I believe wholeheartedly that family stories matter. It is important to know them and to understand their meaning.
My graduate school thesis was titled, Family Folklore and the Role of Storytelling.
Here’s an excerpt.
Both of my grandmothers, my mother, and my aunt married by the time they were 18 years old, but I believed this was the custom of their generation, something old-fashioned and not relevant to my life. These women grew up in Jewish communities in Brooklyn, fourteen hundred miles from where I was raised in New Orleans, and yet their marriage stories were remarkably similar to my own. Through my research on family folklore and the role of storytelling, I learned that this was no coincidence. I learned that the values and beliefs of my family had been passed down through stories, and for the first time in my life, I understood that the choices I made as an adult were not always random, individual choices but actually family policy.
I go on to ask,
How free are we to choose our destiny?
How much of what we do is dictated to us by the generations before us?
Every family has its lore and without awareness our individual choices may not really be choices. We may simply be following a path that someone else has determined for us.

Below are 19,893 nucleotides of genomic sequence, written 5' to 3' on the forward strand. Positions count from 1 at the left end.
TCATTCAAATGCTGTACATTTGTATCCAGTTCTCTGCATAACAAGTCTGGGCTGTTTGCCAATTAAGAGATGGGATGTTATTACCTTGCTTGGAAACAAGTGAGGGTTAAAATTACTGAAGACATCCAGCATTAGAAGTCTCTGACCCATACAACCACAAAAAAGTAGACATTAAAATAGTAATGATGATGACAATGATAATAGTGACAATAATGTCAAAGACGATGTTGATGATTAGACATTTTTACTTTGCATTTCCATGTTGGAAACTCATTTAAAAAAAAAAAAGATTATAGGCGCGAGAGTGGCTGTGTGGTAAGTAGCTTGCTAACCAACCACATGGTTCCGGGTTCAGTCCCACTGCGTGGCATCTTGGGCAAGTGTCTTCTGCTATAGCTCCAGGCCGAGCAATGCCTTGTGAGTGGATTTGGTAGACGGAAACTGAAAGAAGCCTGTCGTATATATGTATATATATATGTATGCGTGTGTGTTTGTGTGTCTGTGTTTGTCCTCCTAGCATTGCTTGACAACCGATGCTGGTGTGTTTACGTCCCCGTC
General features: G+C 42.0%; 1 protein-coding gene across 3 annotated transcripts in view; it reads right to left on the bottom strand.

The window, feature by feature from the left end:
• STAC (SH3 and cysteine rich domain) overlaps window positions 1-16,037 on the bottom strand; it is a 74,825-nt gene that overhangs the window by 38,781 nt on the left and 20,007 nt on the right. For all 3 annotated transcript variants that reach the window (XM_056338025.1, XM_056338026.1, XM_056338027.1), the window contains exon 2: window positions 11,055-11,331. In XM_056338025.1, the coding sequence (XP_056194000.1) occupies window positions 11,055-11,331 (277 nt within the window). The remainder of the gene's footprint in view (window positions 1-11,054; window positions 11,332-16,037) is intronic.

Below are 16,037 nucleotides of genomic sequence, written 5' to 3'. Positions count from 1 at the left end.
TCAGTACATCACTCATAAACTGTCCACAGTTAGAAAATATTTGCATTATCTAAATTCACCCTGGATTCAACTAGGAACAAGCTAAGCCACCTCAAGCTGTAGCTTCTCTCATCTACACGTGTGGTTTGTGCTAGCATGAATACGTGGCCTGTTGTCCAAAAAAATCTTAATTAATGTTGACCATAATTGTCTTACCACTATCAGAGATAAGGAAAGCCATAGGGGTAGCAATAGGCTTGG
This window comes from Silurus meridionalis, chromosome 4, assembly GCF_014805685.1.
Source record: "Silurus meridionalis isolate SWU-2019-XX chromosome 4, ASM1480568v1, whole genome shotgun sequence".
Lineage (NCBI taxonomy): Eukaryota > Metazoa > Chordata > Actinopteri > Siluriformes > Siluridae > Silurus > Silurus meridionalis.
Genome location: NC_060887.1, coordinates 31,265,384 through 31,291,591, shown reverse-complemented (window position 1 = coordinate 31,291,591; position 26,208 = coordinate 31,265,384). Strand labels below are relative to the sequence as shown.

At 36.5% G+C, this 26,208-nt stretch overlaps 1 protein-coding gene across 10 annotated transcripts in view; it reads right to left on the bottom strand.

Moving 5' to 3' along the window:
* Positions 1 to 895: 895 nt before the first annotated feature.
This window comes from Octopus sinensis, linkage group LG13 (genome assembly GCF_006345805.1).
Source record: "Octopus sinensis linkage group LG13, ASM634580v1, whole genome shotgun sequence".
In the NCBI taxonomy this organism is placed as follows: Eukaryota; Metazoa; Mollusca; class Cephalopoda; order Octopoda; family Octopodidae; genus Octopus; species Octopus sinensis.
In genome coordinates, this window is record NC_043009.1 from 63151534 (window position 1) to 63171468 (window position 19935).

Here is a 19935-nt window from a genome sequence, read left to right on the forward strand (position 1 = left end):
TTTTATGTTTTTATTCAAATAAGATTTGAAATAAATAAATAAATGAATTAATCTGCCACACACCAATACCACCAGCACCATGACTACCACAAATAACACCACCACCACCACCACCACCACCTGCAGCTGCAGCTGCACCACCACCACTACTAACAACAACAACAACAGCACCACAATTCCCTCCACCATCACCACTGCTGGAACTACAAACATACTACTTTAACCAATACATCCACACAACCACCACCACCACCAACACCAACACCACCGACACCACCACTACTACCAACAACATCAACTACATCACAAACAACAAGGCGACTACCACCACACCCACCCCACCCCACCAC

“History is not merely something to be read. And it does not refer merely, or even principally, to the past. On the contrary, the great force of history comes from the fact that we carry it within us, are unconsciously controlled by it in many ways, and history is literally present in all that we do.” – James Baldwin
In doing family research, I came to realize how my ancestors and their stories (including family lessons, rules, and expectations) have swayed me.
Could it be true that I might have made different choices if family history had been analyzed?
It’s hard to know for certain but in understanding that family stories shape us, it seems essential that we continue to explore our cultural heritage.
You can chose to repeat your family history, or parts of it, but maybe you don’t have to. You can create your own story: take what you need and leave the rest.
Here’s an idea to get your family stories going…
Folklorists have observed that courtship stories are staples in all families. These stories often describe how the family began.
Next time you’re sitting around with your family, share your courtship stories.
How are the stories the same or different?
Did you discover anything that surprised you?